Please take off your rose-coloured glasses: Before marriage and having children, it wouldn’t hurt to sit down with your partner and seriously discuss the practical issues. As beyond marriage and childbirth lurk things like the gender gap. What should we as women know before we have children?
Her: “I really want to have children … And you?”
Him: “Me too – ever since I met you. One, two, three … it doesn’t matter.”
Her: “Can’t wait to see what the mini version of you and me looks like …”
He: “You’ll make a great mother.”
Her: “… nd you a great father.”
These sentences should sound familiar to most people in love – who want children. When we imagine our future together, we tend to look through rose tinted glasses. Hard facts such as childcare, future family expenses – forgotton. The same goes for getting married. For months we meticulously plan for the day of days. Everything has to be perfect, after all, the pictures and memories are for eternity and a wedding dress is something we wear, hopefully, only once in a lifetime. But who wants to talk about a possible ending when everything is just beginning?
It’s amazing how many hours go into planning a single day (or finding the baby’s name) – and how little time we spend talking about what will determine and change our entire lives.
And yet, especially for us women, there are a few things we should be aware of beforehand. We should know these hard facts:
Love is all well and good, but understanding is also very nice.
“When you get married, you don’t count.” This sentence comes from Andrea Opel and she should know what she is talking about: as a professor of tax law in Lucerne, she is very familiar with family taxation law. Marriage, according to Andrea, «usually leaves women much worse off: “Under the current system, married second earners are unduly burdened for tax purposes – and in the vast majority of cases, that’s women,” she says in an interview with Annabelle. She calls this second-earner/earnings penalty. Women are also in a worse position after a separation. Those who are looking for a wedding dress naturally don’t want to hear about divorce. Understandable! They just don’t care about the statistics – they clearly don’t play in the “love” team: the divorce rate in Switzerland is 40 percent and the average marriage lasts a little over 15 years. That leaves a lot of time afterwards if we get married at 30. Andrea Opel advises to focus on an equal partnership. This includes “that both parties can remain gainfully employed to a reasonable extent”.
First a child, then back to work? That would be nice …
Whether it’s flying into space or becoming a board member – these days women are able to do everything that men do. But as soon as we have children, it’s usually over with the “able”. After the first happy, exhausting months as a new mum, what happens to most working women happens to us: We are confronted with the gender gap. Professional freedom ends with the birth of one or more children. Raising children requires skills that have nothing whatsoever to do with having a career. The man then often pulls through in his job, while the woman falls behind. 52.1 percent of new mothers with a partner and child(ren) work a mini-part-time job or are not employed at all, 33.4 percent have a part-time job of 50 percent or more. Only about 14.5 percent of mothers return to work full-time. In the rarest of cases, the husband then stays at home, usually an immense amount of organisation is required, for example with the help of grandparents (if we are lucky that is – there are also grandparents who don’t like looking after their grandchildren). So anyone who tells us something about “everything is easy to arrange nowadays” is not telling the whole truth.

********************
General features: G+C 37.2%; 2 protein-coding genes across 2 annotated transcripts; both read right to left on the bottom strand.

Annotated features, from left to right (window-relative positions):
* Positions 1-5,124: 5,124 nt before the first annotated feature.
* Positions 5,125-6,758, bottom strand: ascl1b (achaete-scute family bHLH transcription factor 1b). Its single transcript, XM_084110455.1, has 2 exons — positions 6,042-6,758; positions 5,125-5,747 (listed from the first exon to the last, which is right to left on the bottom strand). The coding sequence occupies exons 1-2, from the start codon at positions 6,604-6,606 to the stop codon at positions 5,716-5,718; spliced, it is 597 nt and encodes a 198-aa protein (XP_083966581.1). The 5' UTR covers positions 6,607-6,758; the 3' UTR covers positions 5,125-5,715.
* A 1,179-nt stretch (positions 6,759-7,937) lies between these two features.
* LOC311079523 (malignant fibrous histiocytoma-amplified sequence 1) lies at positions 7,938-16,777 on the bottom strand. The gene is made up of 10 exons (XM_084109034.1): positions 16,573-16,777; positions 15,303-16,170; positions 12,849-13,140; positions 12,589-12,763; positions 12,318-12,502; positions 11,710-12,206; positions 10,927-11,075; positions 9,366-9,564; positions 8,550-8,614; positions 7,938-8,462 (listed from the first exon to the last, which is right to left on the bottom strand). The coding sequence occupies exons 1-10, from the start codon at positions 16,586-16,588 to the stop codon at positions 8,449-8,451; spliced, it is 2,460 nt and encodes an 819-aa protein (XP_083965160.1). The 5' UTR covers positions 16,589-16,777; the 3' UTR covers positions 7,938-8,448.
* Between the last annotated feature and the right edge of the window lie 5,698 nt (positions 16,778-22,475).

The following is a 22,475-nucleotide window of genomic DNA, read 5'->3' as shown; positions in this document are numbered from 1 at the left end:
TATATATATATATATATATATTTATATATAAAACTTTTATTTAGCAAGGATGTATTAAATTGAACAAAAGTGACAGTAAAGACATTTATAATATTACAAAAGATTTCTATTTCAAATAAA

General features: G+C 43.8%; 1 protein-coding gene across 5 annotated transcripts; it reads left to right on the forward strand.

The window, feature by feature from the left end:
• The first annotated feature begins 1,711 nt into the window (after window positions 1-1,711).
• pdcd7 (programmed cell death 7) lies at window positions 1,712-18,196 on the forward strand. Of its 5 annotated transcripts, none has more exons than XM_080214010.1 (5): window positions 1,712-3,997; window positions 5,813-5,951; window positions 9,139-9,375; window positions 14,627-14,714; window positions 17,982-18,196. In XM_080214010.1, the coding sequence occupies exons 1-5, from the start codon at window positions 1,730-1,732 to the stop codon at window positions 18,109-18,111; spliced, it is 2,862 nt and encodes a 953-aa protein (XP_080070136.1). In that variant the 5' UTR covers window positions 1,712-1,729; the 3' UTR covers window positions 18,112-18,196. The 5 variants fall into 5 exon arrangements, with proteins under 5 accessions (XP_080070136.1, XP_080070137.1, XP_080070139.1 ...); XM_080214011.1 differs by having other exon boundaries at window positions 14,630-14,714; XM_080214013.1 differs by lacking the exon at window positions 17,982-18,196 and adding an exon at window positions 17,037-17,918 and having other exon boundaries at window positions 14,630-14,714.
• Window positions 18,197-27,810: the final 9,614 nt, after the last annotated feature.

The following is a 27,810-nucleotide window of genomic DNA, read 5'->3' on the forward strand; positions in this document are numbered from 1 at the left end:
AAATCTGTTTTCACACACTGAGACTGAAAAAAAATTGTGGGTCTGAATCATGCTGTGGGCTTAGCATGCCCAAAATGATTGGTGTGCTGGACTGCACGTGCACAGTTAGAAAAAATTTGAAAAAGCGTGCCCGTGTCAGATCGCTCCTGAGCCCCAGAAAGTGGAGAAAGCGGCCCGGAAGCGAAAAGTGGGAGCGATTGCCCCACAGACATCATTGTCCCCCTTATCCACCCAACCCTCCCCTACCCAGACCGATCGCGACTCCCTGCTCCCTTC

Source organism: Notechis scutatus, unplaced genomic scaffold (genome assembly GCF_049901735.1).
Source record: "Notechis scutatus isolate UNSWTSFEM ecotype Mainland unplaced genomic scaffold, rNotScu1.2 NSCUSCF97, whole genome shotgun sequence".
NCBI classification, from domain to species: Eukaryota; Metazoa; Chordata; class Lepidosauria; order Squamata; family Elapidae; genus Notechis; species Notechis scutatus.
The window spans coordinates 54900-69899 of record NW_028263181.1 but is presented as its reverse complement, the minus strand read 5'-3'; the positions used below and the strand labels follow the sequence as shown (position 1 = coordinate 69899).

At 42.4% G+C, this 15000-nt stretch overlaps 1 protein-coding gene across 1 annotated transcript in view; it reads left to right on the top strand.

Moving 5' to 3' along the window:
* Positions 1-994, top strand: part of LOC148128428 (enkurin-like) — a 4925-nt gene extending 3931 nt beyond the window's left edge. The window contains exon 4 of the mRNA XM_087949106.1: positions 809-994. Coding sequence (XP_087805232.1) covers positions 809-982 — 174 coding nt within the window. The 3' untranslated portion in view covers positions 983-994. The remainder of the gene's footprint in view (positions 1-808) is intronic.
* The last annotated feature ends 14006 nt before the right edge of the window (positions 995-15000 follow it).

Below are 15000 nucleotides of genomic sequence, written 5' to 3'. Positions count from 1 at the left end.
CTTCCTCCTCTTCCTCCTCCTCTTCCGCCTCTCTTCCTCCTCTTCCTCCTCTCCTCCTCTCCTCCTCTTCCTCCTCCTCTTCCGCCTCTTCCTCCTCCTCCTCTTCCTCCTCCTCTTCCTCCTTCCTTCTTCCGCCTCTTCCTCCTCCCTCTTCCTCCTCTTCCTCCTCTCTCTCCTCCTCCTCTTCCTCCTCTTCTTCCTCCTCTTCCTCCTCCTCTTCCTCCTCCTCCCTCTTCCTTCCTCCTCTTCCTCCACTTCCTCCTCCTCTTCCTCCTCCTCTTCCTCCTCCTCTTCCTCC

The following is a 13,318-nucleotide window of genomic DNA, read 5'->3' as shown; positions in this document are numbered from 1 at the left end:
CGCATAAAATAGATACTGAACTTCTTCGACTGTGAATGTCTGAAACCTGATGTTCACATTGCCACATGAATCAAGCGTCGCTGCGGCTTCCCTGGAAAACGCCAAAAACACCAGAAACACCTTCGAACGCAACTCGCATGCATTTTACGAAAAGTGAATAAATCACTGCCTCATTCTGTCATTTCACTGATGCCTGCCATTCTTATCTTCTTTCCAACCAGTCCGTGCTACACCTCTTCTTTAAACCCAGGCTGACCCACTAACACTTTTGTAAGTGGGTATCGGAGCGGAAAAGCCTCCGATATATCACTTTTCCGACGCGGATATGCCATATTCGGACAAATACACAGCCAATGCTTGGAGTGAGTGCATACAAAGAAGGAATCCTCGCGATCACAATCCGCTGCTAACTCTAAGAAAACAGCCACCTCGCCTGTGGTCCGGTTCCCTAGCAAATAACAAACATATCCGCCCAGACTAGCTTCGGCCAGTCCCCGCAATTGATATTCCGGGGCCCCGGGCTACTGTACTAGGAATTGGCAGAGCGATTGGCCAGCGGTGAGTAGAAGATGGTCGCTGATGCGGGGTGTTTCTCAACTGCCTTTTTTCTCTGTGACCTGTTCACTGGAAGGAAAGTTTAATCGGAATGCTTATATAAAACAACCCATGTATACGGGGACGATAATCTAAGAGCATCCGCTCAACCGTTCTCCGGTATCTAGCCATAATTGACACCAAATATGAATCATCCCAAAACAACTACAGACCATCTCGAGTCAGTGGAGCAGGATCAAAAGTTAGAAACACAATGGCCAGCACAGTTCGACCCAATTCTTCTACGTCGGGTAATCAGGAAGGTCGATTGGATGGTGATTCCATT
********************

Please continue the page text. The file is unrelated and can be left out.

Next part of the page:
Logically, both the marriage penalty and the gender gap have an impact on our financial situation. Devastatingly so. Marriage and childbearing: Romantic film meets thriller. The title of the film, target group women: “Motherhood Lifetime Penalty”. What it’s about: Married mothers lose between 40 and 70 percent of their income compared to childless women of the same age. Shall we see this film? No, thank you. With the high costs of childcare, we’d rather think twice about whether it’s worthwhile to work at all. And yet: Withdrawing from employment is a risk for every woman later at retirement age or in the case of divorce.
Where is equality in that, pray tell?
Swiss family policy is thus definitely expandable. Equal parental leave, individual taxation, better, cheaper all-day care would all be very desirable. Companies could speed up the cultural change through more flexible working hours, part-time for all or co-leadership. Incidentally, many men also feel the pressure in their role of financial provider and want more time for their family. Men should therefore take courage and demand paternal rights and as women we should demand a work-family balance – the work-family conflict needs to become a central issue.
Honey, let’s talk!
One thing becomes clear when we read these three points: As women we have to take care of ourselves. Preferably before saying yes and having children. What does our partner expect from marriage, from our role as partner and mother? Above all: What do WE want? How can we reconcile everything? How do we manage to be parents on an equal footing? It is not an affront to love if we talk about the case of separation. Concluding a marriage contract means that we, as future mothers, have a security of supply until we can once again stand on our own two feet financially. The more clarified, the more conflict-free we start into a joint future – and the higher the chance of beating the statistics.
Even if childcare consumes a large part of your salary: We should see it as an investment in our future and financial independence to keep working. Awina helps parents with the uncomplicated financing of crèche places so that both parents can pursue their careers equally.